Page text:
But there is definitely one group of people that I think I influence, and that is my employees. Over the ten years I've had the company there is quite a list of people that I've employed. There have been as many as seven in the company at one time, and while we do have turnover, there aren't too many more than seven that have been with me at some point.

Now, sure I pay these people a salary, so they have to adhere to the company culture to a large degree, but I hire people to increase the reach that I can have, and serve more customers. To that end, it's important that I influence my employees to be the best they can be in that service, making sure that the company is both viable and effective, leaving a positive impact on the data stories of our customers.

Every one of my current employees, and the vast majority of my former employees, are conference presenters and involved actively in the community. For a while now, I've thought that I would rather employ MVPs than be one myself (although I hope this doesn't actually cause me to lose my status), and I have often looked for opportunity to get my team in front of people. At SQLSaturday Perth a few months ago, all four of us presented (by far the most). At Difinity in 2017, no company – not event Microsoft – had more presenters than us. Recently, my former employee Heidi Hasting did amazingly well at Speaker Idol at the PASS Summit, although presenting is something she's only got into since leaving the company.

Needless to say, I'm tremendously proud of my employees. They're all brilliant.

Hopefully I've been an influence in their brilliance, although I suspect they were there already.


Non-SQL technologies

This month, Mala Mahadevan (@sqlmal) challenges us to write about technology to learn that isn't SQL. Interesting topic – I feel like there are quite a number of technologies that I feel I know outside the SQL space, but I had to give some thought to what I should encourage people to learn.

PowerShell was an obvious one – arguably, any command-line scripting. The number of times that people need to do things with files, or have some automated process, or need to do some old-fashioned grepping, but don't feel confident enough to spin up a PowerShell window… it beggars belief. It's incredibly useful and anyone technical should be across it. General data folk probably don't need to jump right into creating their own cmdlets, but they should definitely know about ripping into files, looping, all that.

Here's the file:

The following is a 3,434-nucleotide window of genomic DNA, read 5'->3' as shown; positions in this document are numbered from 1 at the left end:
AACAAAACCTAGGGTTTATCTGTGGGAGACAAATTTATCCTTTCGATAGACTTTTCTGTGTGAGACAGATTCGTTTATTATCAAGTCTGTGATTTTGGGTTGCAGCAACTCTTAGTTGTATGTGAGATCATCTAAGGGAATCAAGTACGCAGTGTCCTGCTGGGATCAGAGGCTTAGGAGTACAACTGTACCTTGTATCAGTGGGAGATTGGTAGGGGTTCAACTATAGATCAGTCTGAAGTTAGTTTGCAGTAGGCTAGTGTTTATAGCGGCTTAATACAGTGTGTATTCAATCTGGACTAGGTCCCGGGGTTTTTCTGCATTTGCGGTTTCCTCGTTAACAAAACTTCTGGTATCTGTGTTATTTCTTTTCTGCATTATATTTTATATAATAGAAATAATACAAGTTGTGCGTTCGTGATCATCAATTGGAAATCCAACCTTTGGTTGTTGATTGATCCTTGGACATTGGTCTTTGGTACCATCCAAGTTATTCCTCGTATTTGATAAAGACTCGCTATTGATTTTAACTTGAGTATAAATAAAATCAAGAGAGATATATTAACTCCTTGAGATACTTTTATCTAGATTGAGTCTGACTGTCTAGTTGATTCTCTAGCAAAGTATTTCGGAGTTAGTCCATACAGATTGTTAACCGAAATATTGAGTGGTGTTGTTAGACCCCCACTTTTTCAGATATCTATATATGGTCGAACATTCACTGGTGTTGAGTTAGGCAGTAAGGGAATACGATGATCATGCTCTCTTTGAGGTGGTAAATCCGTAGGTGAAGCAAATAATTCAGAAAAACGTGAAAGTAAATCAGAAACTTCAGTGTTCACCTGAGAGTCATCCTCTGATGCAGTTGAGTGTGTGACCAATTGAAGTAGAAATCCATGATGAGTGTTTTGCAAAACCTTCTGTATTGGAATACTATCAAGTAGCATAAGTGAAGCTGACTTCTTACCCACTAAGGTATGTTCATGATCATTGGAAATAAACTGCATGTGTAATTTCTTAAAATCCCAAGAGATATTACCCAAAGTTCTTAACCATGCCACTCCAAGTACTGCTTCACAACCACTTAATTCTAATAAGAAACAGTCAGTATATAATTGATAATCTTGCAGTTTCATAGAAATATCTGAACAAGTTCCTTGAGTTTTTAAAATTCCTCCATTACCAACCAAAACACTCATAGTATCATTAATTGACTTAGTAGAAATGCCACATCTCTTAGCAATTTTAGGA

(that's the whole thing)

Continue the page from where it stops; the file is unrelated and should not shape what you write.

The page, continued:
To help get you started in that, I wrote something a bit over a year ago at https://sqlperformance.com/2017/09/sql-performance/need-to-know-powershell 

The other technology I can't go past is Excel.

Excel because it's the data environment that regular business people know, and you should know it at least as well as them.

They'll want you to give them copies of data in Excel (tip: ask them what they will do with that data once you've given it to them!), they will create charts with Excel, they will give you data in Excel (another tip: learn about MDS and let them use Excel to maintain data stored within MDS), and they will implement their business logic there. Essentially, it's where they do Data Analytics. Make sure you can read their Excel expressions / formulae, and the VBA code they write, and understand pivot tables, and so on. It will become a useful tool for you as well, because you can generate Excel spreadsheets through SSRS now (so long as you understand what SSRS will do around merged cells if you haven't taken care).

And Excel can lead you onto teaching them about Power Pivot, Power BI, and Analysis Services. Your Excel experts can become expert data modellers, and you can be raising the next generation of data scientists.

So those are my two suggestions for non-SQL technologies – PowerShell and Excel. They're not new, but they are set to stay significant for some time. If you don't have them, you're missing some serious foundations.


Where projects often go wrong

I don't write about our customers in a negative way. I just don't. I don't ever want a customer (or potential customer) to see what I've written about someone else and to worry about what I might be saying about them. So I don't tweet about the times when something's driving me crazy, or about code that I'm seeing – I don't even tweet about the times that I've tuned a process from 15 minutes down to a second or two in case someone considers that I've just broadcast that they had a process that was taking 15 minutes.

But I do write for T-SQL Tuesday every month. Without fail. And this month, the topic is failed projects. Thanks to Jeff Mlakar (@jmlakar) for hosting.